Employer Must Pay Back Wages to Union Organizer It Refused to Hire Due to Union Status
Description Appeals court upheld NLRB decision against an employer who refused to hire a worker who let the employer know that he was a union organizer who would attempt to organize the workers. The employer unfairly discriminated against the worker and must pay him back wages despite his being on the union payroll at the time.
Topic Labor Law
Key Words Unfair Labor Practices; Organizing Activity; Backpay; Salting
C A S E   S U M M A R Y
Facts Carr, a full-time union organizer, sought employment as an electrician at a construction site where Ferguson Electric was working. Carr alerted Ferguson as to his status as a union organizer and his intention to organize the jobsite. If Ferguson had hired him, he would have also remained in the employ of the union. As a union employee, Carr was only allowed to work at non-union sites in an effort to organize the workers, a practice known as salting. Ferguson refused to hire Carr. The union filed an unfair labor practice for refusing to hire Carr on the basis of his union status. The NLRB held the company violated the NLRA and ordered Ferguson to stop discriminating, to offer to hire Carr, and pay him back wages for the time he would have worked at Ferguson. Ferguson appealed.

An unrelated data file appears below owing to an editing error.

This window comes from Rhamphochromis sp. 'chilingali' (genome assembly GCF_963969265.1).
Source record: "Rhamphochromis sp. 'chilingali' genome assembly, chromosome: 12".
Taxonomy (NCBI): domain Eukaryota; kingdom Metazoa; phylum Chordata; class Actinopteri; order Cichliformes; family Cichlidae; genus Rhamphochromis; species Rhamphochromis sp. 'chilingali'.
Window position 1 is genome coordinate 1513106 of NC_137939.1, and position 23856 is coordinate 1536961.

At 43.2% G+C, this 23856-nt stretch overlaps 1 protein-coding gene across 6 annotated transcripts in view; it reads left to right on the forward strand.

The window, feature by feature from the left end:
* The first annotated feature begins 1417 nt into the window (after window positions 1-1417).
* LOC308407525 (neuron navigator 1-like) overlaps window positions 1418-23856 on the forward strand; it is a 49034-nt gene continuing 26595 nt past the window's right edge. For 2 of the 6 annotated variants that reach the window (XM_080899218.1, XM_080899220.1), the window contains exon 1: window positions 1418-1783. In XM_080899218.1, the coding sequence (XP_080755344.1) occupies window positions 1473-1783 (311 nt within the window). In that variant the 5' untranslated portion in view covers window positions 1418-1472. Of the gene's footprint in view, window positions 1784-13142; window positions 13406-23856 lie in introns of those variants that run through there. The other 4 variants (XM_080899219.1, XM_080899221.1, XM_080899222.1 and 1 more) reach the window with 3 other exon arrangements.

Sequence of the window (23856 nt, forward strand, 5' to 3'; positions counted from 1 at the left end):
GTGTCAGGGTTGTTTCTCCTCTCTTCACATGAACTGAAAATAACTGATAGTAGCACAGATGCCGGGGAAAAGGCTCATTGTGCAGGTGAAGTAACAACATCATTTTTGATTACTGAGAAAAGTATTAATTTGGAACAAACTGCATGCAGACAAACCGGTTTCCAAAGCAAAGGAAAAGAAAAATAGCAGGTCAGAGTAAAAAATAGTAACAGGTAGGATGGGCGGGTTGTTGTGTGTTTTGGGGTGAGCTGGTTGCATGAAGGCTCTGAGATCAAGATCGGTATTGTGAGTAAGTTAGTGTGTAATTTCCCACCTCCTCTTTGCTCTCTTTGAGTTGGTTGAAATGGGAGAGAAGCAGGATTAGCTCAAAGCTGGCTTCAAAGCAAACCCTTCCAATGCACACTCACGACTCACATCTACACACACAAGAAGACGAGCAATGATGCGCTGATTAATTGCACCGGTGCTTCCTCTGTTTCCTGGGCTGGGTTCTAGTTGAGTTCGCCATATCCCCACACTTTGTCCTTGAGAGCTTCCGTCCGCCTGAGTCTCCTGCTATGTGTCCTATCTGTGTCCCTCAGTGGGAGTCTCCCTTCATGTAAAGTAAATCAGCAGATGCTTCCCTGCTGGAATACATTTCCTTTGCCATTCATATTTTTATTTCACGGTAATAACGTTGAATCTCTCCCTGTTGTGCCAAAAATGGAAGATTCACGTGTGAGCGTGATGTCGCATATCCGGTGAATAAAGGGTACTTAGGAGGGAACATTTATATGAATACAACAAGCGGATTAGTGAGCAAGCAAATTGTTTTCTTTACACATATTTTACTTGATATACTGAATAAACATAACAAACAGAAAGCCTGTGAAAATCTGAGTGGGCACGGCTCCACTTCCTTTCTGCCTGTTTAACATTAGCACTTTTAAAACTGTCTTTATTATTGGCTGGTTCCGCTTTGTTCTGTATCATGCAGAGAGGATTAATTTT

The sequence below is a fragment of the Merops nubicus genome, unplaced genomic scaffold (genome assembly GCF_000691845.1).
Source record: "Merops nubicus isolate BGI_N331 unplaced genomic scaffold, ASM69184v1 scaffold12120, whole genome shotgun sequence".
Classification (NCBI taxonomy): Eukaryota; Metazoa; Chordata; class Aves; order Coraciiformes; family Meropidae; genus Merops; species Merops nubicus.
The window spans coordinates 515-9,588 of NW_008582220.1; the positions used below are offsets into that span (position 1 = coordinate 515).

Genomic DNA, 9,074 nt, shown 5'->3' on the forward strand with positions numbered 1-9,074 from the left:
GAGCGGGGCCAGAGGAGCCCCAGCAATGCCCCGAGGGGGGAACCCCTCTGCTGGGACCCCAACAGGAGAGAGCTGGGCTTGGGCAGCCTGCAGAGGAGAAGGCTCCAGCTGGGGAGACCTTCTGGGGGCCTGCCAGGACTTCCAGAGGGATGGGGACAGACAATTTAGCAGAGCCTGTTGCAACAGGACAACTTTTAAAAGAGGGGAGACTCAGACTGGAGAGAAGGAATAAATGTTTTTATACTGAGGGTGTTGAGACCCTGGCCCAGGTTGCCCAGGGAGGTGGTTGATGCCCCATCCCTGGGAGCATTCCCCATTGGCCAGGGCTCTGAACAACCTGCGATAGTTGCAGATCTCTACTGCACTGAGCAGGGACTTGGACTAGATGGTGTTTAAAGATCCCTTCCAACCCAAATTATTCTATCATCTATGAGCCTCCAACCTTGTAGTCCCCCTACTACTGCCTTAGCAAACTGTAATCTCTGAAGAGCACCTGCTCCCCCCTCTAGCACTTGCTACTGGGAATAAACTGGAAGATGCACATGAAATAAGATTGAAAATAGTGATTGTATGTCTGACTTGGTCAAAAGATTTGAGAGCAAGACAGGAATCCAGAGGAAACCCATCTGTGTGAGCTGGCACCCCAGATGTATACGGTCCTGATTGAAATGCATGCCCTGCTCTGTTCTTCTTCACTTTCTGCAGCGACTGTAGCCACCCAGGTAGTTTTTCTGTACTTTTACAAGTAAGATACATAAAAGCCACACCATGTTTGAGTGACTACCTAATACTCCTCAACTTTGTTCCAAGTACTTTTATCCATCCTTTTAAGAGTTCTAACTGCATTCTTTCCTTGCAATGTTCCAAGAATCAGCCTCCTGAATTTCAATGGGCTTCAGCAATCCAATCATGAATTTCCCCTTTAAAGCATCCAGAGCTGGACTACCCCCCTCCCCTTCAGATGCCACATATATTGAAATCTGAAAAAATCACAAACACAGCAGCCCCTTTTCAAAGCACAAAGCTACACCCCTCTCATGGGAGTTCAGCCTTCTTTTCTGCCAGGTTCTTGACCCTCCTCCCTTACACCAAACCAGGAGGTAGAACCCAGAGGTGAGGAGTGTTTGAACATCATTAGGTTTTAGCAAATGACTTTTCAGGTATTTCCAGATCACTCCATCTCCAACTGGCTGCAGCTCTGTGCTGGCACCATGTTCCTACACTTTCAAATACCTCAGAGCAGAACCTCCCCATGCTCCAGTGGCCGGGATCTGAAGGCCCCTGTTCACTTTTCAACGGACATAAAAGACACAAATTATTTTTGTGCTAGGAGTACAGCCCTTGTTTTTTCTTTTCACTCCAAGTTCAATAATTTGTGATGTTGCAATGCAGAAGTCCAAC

Decision Affirmed. The award was proper. The fact that Carr would have also been on the union payroll does not affect the wages he could have earned had he been on the Ferguson payroll. The fact that he only sought work at non-union jobsites is not sufficient to indicate that he did not attempt to mitigate damages from not being hired by Ferguson. The wages he earned from the union do not offset the wages he would have earned had Ferguson hired him as a full-time employee.
Citation NLRB v. Ferguson Electric Co., 2001 WL 122007 (2nd Cir., 2001)

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